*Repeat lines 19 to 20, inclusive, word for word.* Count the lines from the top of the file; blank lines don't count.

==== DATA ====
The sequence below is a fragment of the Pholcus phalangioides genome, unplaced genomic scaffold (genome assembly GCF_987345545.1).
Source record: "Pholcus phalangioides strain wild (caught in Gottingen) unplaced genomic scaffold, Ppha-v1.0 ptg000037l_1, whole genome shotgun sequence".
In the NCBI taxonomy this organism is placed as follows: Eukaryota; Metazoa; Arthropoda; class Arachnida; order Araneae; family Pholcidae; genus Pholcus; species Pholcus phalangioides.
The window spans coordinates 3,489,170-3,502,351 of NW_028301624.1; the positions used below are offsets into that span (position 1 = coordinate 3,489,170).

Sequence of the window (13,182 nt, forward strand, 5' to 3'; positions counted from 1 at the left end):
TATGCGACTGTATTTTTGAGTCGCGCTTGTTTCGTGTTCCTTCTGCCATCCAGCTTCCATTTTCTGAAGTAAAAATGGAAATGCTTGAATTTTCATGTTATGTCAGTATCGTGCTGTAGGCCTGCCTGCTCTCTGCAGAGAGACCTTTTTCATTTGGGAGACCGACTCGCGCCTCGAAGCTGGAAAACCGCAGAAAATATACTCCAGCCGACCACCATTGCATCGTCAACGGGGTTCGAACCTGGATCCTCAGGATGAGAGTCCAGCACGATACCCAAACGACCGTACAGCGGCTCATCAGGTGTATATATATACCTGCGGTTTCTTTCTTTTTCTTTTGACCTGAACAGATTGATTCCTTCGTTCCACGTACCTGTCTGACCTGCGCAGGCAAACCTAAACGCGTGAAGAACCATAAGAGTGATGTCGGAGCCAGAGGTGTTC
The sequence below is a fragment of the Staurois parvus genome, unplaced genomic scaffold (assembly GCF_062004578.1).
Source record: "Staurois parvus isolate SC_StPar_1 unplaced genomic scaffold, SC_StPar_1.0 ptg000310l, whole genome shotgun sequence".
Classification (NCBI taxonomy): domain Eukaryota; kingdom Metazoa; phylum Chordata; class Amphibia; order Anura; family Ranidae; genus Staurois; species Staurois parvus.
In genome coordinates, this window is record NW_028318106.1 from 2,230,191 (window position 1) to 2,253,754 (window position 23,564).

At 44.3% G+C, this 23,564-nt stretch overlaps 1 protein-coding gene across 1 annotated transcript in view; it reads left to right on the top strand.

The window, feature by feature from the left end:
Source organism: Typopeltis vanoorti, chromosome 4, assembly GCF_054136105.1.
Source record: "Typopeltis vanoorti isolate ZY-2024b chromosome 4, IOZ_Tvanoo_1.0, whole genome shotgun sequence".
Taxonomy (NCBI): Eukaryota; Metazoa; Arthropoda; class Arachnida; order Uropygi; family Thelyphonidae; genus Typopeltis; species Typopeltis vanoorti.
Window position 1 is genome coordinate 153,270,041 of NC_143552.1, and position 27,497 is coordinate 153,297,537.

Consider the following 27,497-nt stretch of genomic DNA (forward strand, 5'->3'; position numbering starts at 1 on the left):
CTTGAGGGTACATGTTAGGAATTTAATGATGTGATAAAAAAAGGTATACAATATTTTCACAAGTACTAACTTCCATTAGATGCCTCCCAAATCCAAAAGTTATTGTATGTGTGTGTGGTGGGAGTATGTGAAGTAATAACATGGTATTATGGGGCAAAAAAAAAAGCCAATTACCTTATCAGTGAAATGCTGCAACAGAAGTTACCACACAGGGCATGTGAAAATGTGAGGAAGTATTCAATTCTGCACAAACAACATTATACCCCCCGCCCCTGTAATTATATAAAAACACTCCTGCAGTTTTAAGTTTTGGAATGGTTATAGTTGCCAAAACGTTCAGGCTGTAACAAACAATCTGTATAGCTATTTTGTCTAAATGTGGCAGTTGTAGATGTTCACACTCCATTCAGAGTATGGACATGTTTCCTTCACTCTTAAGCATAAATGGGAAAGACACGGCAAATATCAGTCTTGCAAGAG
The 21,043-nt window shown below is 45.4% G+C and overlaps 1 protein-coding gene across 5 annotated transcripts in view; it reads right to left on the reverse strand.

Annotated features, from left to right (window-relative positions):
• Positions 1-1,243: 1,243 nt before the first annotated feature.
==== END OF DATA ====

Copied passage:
The 21,043-nt window shown below is 45.4% G+C and overlaps 1 protein-coding gene across 5 annotated transcripts in view; it reads right to left on the reverse strand.

Annotated features, from left to right (window-relative positions):